Why a Legionella risk assessment is key to industrial water safety
If you are an employer, landlord or premises manager then you need to be aware of the health risks associated with Legionella and of your legal responsibilities in assessing, identifying and managing that risk.
This blog post explores the key features and risks of Legionella, the potential impact of Legionella bacterium on industrial water systems and the steps to take to ensure that your company is compliant.
What is Legionella?
The Legionella pneumophila bacterium is commonly found in natural water sources such as reservoirs, rivers, hot springs and lakes. In these types of environments however, it tends to exist in relatively low numbers so it is rare for the conditions to be sufficient to present a risk to humans.
Where there is much greater threat to human health is when the Legionella bacterium makes it way into commercial or purpose-built water systems such as cooling towers, spa pools or evaporative condensers, even domestic water hot and cold systems and especially showers.
Legionella thrives in environments where:
- Water is maintained at a temperature that is conducive to bacterial growth (between the range of 20C and 45C)
- Breathable water droplets are created and dispersed via wash, spray, showers, cooling towers etc
- Water is stored or recirculated as part of the water system
- There is a ready source of nutrients for the bacterium to feed on in the form of sludge, biofilms, corrosion or scale
- Pre-treated water is drawn from bore-holes or there are potential sources of contaminated water on-site
What are the potential health impacts of Legionella?
The collective term for the group of diseases that are caused by Legionella bacterium is Legionellosis.
Legionella Pneumophilia is the most common bacteria to cause Legionnaires’ disease in people (95% of all cases) which presents as a potentially fatal form of pneumonia and which is especially harmful to people with chronic respiratory, heart or lung conditions or anyone with a compromised immune system.
Symptoms of Legionnaires Disease are similar to those of the flu: including raised body temperature, headache, fever, muscle pains and cough. Cases can vary in severity from mild illness to pneumonia - and in worst cases to respiratory failure or multi-organ failure.
Similar, but significantly less harmful, conditions also caused by the Legionella bacterium include Lochgoilhead Fever (named after a UK outbreak caused by Legionella micdadei in 1988) and Pontiac Fever (named after the city in Michigan where the first US case was identified.)
Legionella-related diseases rarely spread person-to-person but are acquired via the inhalation of contaminated water droplets.
Public Health England (PHE) conducts a national surveillance scheme for Legionnaires Disease in England and Wales, with the aim of detecting clusters and outbreaks of Legionella, identifying sources of infection and suggesting methods for the control and prevention of future cases.
Legionnaires Disease is RIDDOR reportable.
Who is responsible for Legionella testing?
Any company in the UK with five or more employees is required to carry out a risk assessment and then to record of any significant findings, retain the results of any inspections, checks or tests for a minimum of five years.
Carrying out a Legionella Risk Assessment is something you can choose to take on within your own organisation as long as there is someone who is competent to do so. Or you may prefer to call in the expertise of a water treatment and hygiene specialist who will be able to provide you with a formal independent assessment of your on-site assets, risks and recommended actions.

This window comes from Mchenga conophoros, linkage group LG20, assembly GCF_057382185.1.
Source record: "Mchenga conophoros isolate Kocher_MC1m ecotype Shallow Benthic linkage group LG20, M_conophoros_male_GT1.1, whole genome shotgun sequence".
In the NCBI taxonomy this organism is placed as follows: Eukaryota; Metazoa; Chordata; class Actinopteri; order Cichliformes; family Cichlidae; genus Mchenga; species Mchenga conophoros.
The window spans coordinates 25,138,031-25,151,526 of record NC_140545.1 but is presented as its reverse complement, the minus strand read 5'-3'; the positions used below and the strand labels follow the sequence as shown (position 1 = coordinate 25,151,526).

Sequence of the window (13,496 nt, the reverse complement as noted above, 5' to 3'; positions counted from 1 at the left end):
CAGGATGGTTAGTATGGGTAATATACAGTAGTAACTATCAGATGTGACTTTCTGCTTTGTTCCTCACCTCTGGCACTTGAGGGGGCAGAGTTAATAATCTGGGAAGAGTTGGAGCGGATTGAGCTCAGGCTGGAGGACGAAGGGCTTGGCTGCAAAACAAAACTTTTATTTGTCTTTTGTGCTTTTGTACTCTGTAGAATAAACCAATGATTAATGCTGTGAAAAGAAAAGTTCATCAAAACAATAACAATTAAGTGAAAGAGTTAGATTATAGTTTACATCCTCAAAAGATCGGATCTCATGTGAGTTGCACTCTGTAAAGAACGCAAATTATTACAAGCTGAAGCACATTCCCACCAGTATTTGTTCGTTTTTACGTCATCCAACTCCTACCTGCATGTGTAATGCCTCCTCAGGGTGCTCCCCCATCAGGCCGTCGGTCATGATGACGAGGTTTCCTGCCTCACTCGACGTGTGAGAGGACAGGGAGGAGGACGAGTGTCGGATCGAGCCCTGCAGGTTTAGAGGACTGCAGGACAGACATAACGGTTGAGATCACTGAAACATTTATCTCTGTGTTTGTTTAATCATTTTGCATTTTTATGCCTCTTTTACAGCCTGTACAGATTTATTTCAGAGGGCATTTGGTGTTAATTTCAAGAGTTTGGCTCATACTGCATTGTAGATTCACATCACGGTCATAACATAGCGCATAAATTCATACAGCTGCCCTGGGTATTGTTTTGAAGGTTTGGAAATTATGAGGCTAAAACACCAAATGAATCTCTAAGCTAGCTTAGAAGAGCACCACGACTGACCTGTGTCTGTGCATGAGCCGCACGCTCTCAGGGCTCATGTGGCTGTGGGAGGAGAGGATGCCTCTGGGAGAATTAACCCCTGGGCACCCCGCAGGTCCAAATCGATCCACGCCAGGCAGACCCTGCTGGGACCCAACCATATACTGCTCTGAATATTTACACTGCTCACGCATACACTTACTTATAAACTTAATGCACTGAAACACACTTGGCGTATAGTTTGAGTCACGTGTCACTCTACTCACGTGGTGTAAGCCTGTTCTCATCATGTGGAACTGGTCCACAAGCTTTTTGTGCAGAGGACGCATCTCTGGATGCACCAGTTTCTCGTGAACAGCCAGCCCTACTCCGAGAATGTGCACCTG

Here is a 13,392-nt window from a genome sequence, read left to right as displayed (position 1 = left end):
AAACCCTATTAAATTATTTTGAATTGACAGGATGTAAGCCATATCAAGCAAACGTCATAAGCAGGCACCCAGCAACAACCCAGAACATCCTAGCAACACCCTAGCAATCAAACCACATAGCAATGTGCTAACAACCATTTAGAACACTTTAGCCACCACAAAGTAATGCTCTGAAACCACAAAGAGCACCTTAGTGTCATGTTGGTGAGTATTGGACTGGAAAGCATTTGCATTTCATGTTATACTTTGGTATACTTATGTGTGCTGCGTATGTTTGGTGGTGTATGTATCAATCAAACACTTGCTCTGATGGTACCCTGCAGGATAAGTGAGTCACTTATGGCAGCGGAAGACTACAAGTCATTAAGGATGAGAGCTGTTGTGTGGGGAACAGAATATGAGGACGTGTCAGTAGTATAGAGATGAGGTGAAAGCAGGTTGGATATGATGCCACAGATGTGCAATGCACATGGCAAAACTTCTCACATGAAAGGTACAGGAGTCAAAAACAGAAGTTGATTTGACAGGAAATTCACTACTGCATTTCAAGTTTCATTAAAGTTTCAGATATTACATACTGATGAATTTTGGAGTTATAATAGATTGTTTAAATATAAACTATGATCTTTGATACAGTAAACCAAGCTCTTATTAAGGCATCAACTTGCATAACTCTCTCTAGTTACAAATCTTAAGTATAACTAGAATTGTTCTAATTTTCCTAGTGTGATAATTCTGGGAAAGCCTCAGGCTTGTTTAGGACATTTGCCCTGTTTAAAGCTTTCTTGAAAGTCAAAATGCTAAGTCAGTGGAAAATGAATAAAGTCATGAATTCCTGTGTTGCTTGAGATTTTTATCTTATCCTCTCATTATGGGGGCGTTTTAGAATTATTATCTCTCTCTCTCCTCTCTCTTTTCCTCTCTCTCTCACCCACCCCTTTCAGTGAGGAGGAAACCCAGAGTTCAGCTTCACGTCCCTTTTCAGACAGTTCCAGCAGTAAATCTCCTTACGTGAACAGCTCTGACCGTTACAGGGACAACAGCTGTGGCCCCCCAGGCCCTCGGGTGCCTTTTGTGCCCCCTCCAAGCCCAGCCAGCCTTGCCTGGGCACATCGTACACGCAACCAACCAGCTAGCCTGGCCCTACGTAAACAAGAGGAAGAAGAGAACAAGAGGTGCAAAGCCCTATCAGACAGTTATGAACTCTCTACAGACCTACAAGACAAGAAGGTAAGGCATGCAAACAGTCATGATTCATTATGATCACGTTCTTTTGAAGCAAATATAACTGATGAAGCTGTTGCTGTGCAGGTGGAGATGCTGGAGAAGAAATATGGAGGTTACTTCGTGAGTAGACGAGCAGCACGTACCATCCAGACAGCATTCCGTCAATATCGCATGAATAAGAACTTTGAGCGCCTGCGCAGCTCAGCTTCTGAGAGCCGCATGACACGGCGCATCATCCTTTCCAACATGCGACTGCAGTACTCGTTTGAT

Legionella Risk Assessment updates are required to be always up to date and need to track significant changes in the water system including changes to control, dosing, softeners etc and or if Legionella is detected. For more guidance, please contact us.
How can you prevent and control Legionella?
The Health and Safety At Work Work Act 1974 (HSWA) requires there to be appropriate risk assessments.
A broad framework is also laid out in the Management of Health and Safety at Work Regulations (MHSWR) while more specific actions are outlined in the Control of Substances Hazardous to Health Regulations 2002 (COSHH).
The Approved Code of Practice: Legionnaires Disease (ACoP L8) provides practical advice on the steps to take to manage and control Legionella risk in your environment, which include:
- Ensuring the proper control of release of water spray
- Avoiding water temperatures or conditions that support the growth of Legionella
- Eliminating the use of any materials that may encourage the growth of Legionella
- Treating water to limit the growth of Legionella
- Keeping pipe lengths short to avoid stagnation of water
- Maintaining records of control measures, repairs and maintenance
Given the right combination of environmental conditions, Legionella has the potential to thrive in any water system - and if left unchecked, it presents a formidable threat to human health.
The prevention and control of Legionella bacterium is an essential responsibility for all companies in ensuring that your industrial water system, and the water within it, maintains the highest levels of safety and compliance.
Topics: Legionella Control
Written by Jon Greaves
Jon has progressively worked through operational roles, account management, technical management, and senior management roles over the last 16 years within one of the group companies before moving into the role of Water and Air Managing Director. Jon has experience across multiple sectors of water and air compliance, including district energy networks; data centres; healthcare; food and beverage and facilities management. Jon acted as a corresponding steering committee member on CIBSE CP1 – Heat Networks Code of Practice for the UK released in 2020.